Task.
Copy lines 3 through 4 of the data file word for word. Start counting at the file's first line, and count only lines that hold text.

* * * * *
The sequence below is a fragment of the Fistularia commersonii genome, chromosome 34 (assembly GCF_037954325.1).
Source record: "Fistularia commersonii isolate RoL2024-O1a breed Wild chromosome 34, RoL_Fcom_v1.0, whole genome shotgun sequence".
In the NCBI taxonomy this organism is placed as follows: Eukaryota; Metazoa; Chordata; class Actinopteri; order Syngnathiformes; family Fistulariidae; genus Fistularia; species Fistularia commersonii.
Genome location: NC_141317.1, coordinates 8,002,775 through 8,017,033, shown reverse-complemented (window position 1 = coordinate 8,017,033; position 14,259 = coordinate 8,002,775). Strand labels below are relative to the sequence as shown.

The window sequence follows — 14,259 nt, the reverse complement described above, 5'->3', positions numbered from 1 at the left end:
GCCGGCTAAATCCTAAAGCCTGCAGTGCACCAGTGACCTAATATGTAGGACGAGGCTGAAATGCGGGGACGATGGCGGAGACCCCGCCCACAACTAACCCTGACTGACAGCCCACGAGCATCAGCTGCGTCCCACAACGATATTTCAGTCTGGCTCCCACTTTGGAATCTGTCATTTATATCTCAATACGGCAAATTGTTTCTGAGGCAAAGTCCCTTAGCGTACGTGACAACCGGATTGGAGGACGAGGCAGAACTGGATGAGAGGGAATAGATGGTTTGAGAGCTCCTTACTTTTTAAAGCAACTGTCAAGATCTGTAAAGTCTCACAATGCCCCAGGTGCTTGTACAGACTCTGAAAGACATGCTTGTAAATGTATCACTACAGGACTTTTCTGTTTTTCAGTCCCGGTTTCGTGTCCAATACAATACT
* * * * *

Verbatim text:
In the NCBI taxonomy this organism is placed as follows: Eukaryota; Metazoa; Chordata; class Actinopteri; order Syngnathiformes; family Fistulariidae; genus Fistularia; species Fistularia commersonii.
Genome location: NC_141317.1, coordinates 8,002,775 through 8,017,033, shown reverse-complemented (window position 1 = coordinate 8,017,033; position 14,259 = coordinate 8,002,775). Strand labels below are relative to the sequence as shown.